From Genesis 37-50 we become rather intimately acquainted with Joseph the son of Jacob. We hear of his birth in Genesis 30:22-24, but don’t learn much about his upbringing. We have many acts of Jacob recorded, the acts of a pious man, of whose deeds Joseph was a witness. We have one of Jacob’s brief sermons recorded in Genesis 35:2-3, “So Jacob said to his household and to all who were with him, ‘Put away the foreign gods that are among you and purify yourselves and change your garments. Then let us arise and go up to Bethel, so that I may make there an altar to the God who answers me in the day of my distress and has been with me wherever I have gone.’” All we can really say is that Joseph was raised as a Christian, hearing his father teach God’s Word and seeing his father conduct himself in a godly way.
Joseph is 17 years old when we really become acquainted with him, and he’s 110 years old when we hear of his death in the last verse of Genesis. His education, whatever it was, prepared him well for these 94 years we have recorded for us in Genesis 37-50.
At first we know Joseph as a shepherd. Then his envious brothers sell him as a slave to Egypt, where a man named Potiphar buys him. Joseph would have been familiar with the ins and outs of how a household runs. Yet he was never in complete charge of a household before, let alone a large household belonging to a royal official, full of rooms and servants, more on the scale of a small city than a house. Joseph did not have an Associate’s Degree in Home Economics. Nevertheless, we read:
“The Lord was with Joseph, and he became a successful man, and he was in the house of his Egyptian master. His master saw that the Lord was with him and that the Lord caused all that he did to succeed in his hands. So Joseph found favor in his sight and attended him, and he made him overseer of his house and put him in charge of all that he had. From the time that he made him overseer in his house and over all that he had, the Lord blessed the Egyptian’s house for Joseph’s sake; the blessing of the Lord was on all that he had, in house and field. So he left all that he had in Joseph’s charge, and because of him he had no concern about anything but the food he ate. (Gen. 39:2-6)
After this, Poitphar’s wife made false accusations against Joseph, and Joseph landed in prison. Joseph did not sit around moping, but put his hands to work in service of those around him. He was a Christian with a new set of neighbors to love and to serve, and love and serve them he did. It’s hardly necessary to point out that Joseph did not have a Bachelor of Science in Prison Management or Criminal Justice.
“But the Lord was with Joseph and showed him steadfast love and gave him favor in the sight of the keeper of the prison. And the keeper of the prison put Joseph in charge of all the prisoners who were in the prison. Whatever was done there, he was the one who did it. The keeper of the prison paid no attention to anything that was in Joseph’s charge, because the Lord was with him. And whatever he did, the Lord made it succeed.” (Gen. 39:21-23)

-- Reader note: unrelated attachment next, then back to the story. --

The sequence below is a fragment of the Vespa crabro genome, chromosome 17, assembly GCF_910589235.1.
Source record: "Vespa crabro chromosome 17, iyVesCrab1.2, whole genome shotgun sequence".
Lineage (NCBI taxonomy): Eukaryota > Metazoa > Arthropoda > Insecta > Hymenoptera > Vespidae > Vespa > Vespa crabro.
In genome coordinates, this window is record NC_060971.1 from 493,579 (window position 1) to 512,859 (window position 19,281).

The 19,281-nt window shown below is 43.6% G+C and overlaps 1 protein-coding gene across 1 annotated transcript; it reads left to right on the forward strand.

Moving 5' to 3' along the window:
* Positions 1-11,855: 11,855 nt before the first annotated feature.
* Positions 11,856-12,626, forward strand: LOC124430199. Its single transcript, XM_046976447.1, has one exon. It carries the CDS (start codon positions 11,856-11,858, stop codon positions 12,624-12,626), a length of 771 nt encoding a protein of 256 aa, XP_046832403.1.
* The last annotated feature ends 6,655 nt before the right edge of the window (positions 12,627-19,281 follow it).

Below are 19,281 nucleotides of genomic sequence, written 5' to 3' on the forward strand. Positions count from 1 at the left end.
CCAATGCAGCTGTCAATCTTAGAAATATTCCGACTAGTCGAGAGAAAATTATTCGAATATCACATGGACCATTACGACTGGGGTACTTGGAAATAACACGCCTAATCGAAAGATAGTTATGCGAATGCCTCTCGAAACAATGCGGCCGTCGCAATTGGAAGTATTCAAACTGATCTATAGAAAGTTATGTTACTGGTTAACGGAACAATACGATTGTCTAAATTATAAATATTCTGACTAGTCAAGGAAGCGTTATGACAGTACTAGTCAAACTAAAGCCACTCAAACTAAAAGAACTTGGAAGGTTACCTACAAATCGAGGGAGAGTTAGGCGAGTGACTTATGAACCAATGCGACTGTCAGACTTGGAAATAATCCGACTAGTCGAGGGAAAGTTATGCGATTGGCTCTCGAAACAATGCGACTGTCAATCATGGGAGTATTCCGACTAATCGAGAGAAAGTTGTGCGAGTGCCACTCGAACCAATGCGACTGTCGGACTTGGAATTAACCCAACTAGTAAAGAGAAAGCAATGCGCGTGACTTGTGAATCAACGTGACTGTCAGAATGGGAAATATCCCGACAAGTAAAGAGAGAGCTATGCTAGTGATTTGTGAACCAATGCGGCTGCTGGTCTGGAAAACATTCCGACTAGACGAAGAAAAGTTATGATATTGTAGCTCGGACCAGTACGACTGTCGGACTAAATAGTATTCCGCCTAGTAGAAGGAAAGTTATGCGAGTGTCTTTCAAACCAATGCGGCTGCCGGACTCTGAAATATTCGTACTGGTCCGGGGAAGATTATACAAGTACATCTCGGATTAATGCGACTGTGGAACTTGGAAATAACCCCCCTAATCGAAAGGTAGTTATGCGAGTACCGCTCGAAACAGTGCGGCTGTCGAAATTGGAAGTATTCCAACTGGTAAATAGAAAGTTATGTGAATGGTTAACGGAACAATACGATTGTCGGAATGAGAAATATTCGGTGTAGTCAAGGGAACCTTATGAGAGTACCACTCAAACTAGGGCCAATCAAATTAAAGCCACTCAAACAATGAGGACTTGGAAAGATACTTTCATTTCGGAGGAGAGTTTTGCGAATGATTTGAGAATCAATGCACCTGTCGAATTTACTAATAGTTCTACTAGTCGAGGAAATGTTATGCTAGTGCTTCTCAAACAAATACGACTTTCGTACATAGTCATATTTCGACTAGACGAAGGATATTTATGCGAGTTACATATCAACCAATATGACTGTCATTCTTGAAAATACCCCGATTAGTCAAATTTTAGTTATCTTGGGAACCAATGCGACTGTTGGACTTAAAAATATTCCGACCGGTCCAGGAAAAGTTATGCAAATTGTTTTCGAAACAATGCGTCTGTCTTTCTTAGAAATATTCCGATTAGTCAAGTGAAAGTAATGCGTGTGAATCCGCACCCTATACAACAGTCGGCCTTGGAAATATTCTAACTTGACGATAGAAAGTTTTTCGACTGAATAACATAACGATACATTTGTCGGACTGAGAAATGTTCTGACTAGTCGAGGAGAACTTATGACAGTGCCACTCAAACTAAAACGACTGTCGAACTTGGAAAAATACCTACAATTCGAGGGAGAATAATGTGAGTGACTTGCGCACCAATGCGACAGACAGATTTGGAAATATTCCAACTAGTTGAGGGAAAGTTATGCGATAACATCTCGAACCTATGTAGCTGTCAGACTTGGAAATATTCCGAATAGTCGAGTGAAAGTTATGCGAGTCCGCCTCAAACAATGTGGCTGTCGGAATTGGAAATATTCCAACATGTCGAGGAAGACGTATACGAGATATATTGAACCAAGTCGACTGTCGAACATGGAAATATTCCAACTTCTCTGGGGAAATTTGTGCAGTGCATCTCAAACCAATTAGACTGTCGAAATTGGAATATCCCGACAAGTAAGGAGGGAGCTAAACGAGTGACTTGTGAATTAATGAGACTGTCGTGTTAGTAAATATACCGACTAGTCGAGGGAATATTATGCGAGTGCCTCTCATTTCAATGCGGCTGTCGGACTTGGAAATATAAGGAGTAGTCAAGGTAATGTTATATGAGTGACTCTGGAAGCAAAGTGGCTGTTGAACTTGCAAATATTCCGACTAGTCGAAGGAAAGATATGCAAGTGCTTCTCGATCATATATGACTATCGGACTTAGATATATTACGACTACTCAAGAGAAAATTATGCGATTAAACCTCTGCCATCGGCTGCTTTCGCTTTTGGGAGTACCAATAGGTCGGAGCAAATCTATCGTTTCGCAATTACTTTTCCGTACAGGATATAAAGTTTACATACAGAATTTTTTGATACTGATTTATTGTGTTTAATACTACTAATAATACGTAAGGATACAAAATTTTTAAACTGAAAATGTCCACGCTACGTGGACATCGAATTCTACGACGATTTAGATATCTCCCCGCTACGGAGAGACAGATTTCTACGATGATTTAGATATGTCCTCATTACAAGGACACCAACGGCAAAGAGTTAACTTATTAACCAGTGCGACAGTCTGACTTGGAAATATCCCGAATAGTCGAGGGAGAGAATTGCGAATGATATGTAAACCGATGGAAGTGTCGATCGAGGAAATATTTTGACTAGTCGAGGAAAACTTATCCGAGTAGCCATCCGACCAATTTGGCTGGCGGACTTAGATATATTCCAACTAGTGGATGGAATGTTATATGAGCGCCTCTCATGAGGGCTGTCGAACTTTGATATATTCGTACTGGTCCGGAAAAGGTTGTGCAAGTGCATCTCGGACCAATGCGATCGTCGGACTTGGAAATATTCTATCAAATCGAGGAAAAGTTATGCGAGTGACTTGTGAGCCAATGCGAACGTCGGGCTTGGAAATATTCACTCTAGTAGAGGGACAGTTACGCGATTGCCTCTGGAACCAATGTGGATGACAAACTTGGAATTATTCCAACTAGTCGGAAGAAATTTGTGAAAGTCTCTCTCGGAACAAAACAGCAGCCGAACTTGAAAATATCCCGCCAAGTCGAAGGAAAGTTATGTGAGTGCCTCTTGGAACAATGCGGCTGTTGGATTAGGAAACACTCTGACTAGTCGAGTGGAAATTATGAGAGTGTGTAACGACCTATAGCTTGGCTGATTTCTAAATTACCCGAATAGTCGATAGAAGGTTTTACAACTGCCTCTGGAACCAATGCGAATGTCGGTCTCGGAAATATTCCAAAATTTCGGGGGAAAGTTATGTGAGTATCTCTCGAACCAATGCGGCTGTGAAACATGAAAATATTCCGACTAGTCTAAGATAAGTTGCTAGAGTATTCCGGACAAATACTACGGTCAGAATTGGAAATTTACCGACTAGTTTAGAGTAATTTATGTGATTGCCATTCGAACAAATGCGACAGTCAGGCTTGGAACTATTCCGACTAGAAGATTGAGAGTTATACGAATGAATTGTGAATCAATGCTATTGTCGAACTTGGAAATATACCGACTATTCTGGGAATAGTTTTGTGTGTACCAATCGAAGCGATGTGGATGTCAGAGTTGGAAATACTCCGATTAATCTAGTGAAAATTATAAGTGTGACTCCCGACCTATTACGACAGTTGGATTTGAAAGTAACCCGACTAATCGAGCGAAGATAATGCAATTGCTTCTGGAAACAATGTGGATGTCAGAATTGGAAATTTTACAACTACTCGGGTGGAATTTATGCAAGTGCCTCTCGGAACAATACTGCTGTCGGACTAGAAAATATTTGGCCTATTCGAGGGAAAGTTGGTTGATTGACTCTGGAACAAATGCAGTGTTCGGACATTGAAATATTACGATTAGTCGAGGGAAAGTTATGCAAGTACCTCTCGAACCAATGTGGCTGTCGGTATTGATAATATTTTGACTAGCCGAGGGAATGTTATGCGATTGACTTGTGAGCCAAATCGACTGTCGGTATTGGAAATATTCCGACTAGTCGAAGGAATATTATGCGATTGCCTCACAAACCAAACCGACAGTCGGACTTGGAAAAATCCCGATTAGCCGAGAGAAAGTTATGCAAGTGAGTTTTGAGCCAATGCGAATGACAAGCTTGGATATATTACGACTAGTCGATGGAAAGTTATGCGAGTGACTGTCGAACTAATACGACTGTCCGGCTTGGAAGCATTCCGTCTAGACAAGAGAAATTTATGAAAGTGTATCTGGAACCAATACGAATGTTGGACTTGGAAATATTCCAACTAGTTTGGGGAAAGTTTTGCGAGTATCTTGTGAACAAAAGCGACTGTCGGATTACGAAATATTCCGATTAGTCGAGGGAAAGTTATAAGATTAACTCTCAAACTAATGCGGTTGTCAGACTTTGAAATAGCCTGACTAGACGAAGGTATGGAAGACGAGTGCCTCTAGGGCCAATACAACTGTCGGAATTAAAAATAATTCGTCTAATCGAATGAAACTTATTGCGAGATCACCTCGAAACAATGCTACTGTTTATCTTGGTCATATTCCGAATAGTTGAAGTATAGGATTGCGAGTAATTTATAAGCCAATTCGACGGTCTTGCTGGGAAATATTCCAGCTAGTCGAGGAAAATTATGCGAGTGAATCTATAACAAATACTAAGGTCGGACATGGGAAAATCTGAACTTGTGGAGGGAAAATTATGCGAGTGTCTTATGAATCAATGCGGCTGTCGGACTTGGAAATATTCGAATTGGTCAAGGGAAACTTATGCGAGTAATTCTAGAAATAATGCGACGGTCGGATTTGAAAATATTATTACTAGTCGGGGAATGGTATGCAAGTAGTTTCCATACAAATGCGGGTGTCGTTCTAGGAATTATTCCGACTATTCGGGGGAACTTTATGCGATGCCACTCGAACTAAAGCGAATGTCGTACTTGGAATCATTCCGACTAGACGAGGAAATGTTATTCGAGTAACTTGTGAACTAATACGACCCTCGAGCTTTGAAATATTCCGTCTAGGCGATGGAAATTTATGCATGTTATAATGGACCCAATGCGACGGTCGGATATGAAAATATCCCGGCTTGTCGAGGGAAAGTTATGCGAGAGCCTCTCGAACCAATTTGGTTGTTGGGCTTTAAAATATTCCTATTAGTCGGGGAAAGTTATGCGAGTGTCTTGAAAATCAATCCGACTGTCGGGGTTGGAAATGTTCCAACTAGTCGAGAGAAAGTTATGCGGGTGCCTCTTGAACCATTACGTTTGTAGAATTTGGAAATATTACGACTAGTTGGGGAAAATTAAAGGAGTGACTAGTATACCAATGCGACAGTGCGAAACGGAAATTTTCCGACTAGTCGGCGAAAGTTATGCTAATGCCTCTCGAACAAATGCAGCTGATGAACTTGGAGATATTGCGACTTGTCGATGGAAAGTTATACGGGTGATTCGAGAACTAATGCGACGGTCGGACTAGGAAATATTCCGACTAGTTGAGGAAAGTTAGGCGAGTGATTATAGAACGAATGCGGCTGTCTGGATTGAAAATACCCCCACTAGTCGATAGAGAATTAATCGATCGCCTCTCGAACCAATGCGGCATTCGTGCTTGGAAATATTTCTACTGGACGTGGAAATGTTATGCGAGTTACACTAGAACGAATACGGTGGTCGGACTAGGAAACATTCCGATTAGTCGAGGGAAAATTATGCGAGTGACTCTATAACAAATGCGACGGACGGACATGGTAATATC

While in prison, and with the help of the Lord, Joseph interpreted the dreams of two prisoners. When Pharaoh later had disturbing dreams, which no one could interpret, he heard about Joseph and called him in to tell his dreams as well. Joseph was able to interpret the dreams, and Pharaoh’s first thought was to elevate Joseph to a lofty position in government. Again, Joseph did not have a Master’s Degree in Political Science or Social Work. But Pharaoh didn’t care. He said to Joseph,
“Since God has shown you all this, there is none so discerning and wise as you are. You shall be over my house, and all my people shall order themselves as you command. Only as regards the throne will I be greater than you.” (Gen. 41:39-40)
Christian and Excellent
And the rest is history. Now what should we learn from this? I’d like to make two points.
First, make all aspirations for children secondary to making them Christians. Joseph had the favor of the Lord. He had gained the wisdom of God’s Word. Whatever success he had, he had from the Lord; the Bible is clear on that point. Having the wisdom and favor of the Lord is worth more than all skills, all academic degrees, all worldly knowledge. Seek to educate children as Christians, as Paul admonishes parents, “Fathers, do not provoke your children to anger, but bring them up in the discipline and instruction of the Lord” (Eph. 6:4). Joseph is living proof of Matthew 6:33, “But seek first the kingdom of God and his righteousness, and all these things will be added to you.”
Second, from the story of Joseph we learn that specialized educational training is not what makes someone good at what he does. What did Joseph have that made him a good shepherd, a good household manager, a good prison warden, and a good governor of a country? The Greeks called it ἀρετή (ah-reh-TAY), which is variously translated as virtue, excellence, or goodness. Such a characteristic comes from a good general education. Through the course of history it has taken on the name of “liberal arts education”: an education preoccupied with objective truth, goodness, and beauty, with the best literature, with orderly numbers, with teaching the mind to think well. Certainly some will go on to become specialists in a field; God grant them success and grant that their specialized knowledge remain in touch with the whole wisdom and counsel of God. Yet for many, a liberal arts education that inculcates ἀρετή is sufficient. Indeed, it is more than sufficient. It makes one fit to be a king.